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Exactly, by building the super-strong .45 Colts and contributing to the creation of +P+ ammo you put everything else not in the same class at risk (in this case many tens of thousands if not more) guns, many of them historic. And the risk isn't limited to old guns, the Judge and New Vaquero are also not strong enough to handle the "Ruger-only" loads as I understand.
You really need to educate yourself on this subject.

Ruger never intended for anyone to load their .45's heavier than standard and has NEVER endorsed or condoned such practices. When Ruger first introduced their large frame .45Colt, 42yrs ago, there were no other heavy framed .45's on the market and certainly no heavy loads. Those came after. While Dick Casull was experimenting with heavy .45Colt loads in custom built Colt SAA's in the 1950's, the .454 was not offered in a factory revolver until 1983. The very expensive Freedom Arms, which eventually became the model 83. It was a wildcat until 1998.

I should have to tell you that there is a HUGE difference between 32,000psi "Ruger only" loads and 65,000psi .454Casull loads. Since you seem to know so much and I'm the idiotic "self proclaimed expert who should entertain the possibility of being wrong", I shouldn't have to explain to you that in a Blackhawk platform the .454 requires a heavy five-shot cylinder, bank vault tight lockup, a blocked action and very precise tolerances. So Ruger basically would've had to build a new gun from the ground up and build it tighter than anything in their catalog to make your theoretical proposition a reality. The six-shot Super Redhawk was only possible by lowering the pressures of factory loads to 50-55,000psi, an exotic and highly elastic stainless steel alloy and the gun's robust lockup.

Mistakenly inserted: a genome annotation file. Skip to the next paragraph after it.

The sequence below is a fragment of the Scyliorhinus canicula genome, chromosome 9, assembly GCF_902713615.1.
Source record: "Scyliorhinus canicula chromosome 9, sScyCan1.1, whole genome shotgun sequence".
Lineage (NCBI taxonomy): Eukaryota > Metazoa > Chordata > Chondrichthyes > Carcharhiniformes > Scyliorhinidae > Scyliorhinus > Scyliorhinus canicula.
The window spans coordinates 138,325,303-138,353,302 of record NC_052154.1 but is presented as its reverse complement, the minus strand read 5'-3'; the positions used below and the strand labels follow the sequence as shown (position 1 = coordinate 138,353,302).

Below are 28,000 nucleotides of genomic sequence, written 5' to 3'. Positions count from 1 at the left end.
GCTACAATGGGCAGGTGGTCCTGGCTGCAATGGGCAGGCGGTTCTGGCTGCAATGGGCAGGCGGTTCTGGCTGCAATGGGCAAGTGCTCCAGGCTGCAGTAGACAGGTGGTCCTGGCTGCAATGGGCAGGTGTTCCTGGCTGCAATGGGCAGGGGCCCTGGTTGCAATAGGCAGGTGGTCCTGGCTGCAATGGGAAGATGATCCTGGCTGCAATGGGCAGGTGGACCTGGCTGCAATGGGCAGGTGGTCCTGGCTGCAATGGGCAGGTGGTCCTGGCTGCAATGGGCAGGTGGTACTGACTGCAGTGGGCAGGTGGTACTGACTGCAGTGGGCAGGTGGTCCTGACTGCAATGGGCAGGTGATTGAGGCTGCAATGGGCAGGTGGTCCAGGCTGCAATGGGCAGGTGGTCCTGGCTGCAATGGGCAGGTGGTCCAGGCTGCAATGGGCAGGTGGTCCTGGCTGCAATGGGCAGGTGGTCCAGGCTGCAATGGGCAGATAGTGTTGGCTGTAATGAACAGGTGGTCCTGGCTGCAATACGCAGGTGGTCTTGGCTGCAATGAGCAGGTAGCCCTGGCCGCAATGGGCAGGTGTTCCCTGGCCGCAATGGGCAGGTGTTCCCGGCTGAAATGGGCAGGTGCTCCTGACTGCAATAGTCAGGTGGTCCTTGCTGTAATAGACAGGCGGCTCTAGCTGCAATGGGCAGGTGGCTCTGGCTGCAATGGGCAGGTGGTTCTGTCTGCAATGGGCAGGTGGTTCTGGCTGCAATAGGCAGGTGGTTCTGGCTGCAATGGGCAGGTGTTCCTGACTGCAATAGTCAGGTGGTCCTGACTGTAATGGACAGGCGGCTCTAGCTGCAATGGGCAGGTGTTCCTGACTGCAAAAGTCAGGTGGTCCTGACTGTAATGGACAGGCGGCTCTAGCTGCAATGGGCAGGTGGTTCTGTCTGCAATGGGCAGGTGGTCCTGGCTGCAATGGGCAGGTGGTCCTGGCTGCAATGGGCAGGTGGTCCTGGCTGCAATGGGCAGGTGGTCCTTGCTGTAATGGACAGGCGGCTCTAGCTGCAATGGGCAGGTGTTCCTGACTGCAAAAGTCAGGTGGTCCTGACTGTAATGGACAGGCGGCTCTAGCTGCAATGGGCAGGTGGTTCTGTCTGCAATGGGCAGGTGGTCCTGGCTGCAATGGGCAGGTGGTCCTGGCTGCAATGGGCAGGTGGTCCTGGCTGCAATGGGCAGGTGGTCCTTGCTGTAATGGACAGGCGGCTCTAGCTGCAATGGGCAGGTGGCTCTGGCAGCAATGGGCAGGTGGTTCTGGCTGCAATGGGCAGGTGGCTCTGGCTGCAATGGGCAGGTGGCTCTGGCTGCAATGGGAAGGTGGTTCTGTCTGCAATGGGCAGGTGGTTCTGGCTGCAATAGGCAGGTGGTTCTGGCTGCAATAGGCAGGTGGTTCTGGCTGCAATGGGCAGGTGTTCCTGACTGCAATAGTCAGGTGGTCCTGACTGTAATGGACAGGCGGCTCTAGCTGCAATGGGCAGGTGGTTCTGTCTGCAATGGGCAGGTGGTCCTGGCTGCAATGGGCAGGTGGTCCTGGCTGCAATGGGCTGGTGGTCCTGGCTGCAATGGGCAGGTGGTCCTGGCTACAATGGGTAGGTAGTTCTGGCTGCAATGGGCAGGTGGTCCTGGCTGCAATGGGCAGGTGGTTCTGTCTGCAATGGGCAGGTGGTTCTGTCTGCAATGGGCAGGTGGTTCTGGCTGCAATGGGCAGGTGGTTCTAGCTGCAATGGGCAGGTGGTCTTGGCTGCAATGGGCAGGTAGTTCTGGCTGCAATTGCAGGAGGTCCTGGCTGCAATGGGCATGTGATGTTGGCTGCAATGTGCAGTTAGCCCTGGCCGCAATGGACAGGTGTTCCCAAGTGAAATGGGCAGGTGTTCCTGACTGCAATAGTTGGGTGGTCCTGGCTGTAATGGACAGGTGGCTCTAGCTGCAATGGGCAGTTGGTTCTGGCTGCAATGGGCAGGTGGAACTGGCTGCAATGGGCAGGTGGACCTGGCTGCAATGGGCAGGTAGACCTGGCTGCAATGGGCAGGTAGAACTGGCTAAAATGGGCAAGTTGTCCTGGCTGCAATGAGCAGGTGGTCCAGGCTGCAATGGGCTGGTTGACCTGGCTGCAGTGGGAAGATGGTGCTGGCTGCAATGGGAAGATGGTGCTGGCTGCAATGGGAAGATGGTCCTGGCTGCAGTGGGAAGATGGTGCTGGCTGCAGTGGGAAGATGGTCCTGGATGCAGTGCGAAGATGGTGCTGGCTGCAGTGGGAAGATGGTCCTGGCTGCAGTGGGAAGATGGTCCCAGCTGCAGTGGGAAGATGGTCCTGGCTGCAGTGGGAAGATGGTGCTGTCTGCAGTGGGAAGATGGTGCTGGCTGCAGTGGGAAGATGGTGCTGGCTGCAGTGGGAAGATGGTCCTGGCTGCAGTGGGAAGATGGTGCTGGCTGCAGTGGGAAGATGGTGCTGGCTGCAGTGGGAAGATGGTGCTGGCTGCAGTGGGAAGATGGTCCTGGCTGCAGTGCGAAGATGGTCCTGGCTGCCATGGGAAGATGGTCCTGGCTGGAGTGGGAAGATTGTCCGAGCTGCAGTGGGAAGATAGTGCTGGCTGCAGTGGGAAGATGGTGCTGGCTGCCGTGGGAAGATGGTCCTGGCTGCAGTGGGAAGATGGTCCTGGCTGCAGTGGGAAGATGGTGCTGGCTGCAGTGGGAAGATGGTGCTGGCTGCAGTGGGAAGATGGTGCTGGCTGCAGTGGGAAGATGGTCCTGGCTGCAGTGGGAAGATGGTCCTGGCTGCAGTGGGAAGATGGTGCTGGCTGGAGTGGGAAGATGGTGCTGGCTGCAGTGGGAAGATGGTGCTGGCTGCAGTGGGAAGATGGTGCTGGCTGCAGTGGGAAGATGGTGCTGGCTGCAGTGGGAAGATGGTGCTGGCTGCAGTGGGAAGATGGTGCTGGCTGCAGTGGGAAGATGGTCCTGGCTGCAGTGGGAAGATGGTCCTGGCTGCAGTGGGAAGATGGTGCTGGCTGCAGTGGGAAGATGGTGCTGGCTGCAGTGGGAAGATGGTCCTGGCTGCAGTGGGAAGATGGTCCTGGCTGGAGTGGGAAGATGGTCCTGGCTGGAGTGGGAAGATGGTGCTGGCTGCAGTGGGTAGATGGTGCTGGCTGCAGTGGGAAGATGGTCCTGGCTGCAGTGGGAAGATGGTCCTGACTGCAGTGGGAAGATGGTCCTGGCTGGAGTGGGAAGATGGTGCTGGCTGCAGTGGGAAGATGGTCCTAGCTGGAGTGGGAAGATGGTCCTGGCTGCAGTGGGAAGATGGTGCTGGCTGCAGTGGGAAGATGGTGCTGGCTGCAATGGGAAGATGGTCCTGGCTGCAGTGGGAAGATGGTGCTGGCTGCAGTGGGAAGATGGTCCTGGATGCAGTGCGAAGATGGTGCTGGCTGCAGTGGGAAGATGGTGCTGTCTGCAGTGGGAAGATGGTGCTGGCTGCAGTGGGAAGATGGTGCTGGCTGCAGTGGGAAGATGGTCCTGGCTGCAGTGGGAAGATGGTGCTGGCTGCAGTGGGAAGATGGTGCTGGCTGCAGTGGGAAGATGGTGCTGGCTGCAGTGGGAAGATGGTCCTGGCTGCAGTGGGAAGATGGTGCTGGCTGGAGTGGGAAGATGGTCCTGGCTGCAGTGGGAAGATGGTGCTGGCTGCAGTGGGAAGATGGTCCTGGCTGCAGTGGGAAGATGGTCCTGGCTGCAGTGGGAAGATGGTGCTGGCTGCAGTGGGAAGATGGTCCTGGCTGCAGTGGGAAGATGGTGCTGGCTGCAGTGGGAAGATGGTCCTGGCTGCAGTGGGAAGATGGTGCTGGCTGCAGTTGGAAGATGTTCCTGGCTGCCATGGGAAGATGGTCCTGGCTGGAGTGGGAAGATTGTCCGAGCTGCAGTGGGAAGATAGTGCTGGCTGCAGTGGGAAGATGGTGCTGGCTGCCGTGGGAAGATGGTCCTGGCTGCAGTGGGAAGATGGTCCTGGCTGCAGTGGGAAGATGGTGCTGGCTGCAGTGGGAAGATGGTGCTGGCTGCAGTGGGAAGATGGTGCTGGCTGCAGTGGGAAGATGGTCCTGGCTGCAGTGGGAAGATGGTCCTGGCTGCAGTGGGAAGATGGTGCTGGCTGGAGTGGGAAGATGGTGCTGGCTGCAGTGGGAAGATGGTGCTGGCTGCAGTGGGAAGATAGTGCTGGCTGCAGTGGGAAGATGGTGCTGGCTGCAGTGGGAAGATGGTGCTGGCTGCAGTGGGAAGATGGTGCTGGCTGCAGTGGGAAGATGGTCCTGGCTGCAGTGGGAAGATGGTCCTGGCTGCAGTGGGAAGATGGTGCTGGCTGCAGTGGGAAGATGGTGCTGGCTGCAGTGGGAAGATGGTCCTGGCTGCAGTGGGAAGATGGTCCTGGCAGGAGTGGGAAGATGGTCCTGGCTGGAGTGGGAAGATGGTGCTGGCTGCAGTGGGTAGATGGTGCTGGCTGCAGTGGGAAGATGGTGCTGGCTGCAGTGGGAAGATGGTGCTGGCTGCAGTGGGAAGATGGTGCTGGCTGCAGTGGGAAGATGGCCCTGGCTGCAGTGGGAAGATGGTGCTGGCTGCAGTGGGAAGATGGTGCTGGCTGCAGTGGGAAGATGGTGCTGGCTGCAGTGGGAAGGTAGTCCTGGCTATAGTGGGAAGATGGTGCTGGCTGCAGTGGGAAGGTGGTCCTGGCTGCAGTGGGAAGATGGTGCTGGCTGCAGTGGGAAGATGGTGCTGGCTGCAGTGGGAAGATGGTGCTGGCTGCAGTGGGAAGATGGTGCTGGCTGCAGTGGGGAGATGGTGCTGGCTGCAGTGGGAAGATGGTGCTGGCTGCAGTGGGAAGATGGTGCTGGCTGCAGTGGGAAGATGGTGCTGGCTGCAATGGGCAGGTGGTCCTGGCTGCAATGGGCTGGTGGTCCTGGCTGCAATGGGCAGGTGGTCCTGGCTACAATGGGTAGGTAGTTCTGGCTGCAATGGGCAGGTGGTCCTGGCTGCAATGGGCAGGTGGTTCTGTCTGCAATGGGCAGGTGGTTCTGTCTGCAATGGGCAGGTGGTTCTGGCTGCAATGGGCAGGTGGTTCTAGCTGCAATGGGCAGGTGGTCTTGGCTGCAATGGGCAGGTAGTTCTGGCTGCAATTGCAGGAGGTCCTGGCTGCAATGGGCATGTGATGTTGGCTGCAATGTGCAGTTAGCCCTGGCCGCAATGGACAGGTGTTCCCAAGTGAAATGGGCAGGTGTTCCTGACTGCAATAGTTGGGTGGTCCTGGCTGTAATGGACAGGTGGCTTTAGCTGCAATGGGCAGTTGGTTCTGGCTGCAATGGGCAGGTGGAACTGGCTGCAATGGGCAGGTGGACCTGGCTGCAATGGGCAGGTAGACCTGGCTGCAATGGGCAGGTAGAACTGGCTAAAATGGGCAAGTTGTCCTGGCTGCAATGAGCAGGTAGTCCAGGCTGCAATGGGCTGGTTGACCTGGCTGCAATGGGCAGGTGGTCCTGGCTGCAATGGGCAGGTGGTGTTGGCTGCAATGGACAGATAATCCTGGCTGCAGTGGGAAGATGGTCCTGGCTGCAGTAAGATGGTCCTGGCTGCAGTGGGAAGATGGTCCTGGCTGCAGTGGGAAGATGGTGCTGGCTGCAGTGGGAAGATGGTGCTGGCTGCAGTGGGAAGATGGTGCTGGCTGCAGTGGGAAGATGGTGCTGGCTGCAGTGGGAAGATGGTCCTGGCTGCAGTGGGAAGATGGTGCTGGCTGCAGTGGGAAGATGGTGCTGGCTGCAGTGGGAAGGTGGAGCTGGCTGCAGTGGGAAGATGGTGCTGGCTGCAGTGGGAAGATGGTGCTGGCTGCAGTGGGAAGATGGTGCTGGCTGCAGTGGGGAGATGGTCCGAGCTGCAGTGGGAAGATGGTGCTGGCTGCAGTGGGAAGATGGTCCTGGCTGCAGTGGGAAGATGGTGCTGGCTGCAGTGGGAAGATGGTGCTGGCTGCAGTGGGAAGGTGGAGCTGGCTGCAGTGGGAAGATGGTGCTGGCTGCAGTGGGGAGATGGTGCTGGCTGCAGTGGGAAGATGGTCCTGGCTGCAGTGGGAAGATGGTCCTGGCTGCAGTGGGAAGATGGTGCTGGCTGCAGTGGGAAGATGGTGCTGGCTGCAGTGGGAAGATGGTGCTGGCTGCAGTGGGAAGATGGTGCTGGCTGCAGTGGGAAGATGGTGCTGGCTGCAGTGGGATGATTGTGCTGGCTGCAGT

So no, Ruger couldn't have just offered the guns in .454Casull. It's nowhere near the realm of possibility but what do I know.


Quote:
...you put everything else not in the same class at risk (in this case many tens of thousands if not more) guns, many of them historic.
And surely you have evidence to support this silly theory? If Ruger has been building these guns for 42yrs, surely there is something to support your nonsense? I'm sorry, people really don't like this word but your argument is coming from ignorance.
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Old June 19, 2013, 11:59 PM   #70
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The 44 magnum is a versatile caliber. To say it is the most versatile is subjective and not a claim I would make without reservations. I do believe an advantage it has is that it was designed to handle pretty high pressure loads from the outset. This means you have a wide range of loads that it will shoot safely. The .44 cartridge is large enough to handle most any large bore application but not so big that a normal cylinder can have 6 rounds and still an adequate amount of steel around each.

Since the .45 Colt was mentioned so many times in this thread, I will add this. When you put 6 rounds of .45 Colt in a standard cylinder, it leaves thinner walls than a .44 mag in the same platform. The .460 is a 5-shot at least in part to address the cylinder strength. I never owned a FA .454 but as I recall the one I looked at was a 5-shot as well. The standard load in a .45 Colt results in a pleasant, accurate shooting revolver that you don't have to worry about which gun it is being shot in. Heavy Colt loads are not as much fun. If I feel the need to go over 900 fps or so, I shoot the .460 as it is pleasant to shoot even above 2000 fps as it was designed to do just that. YMMV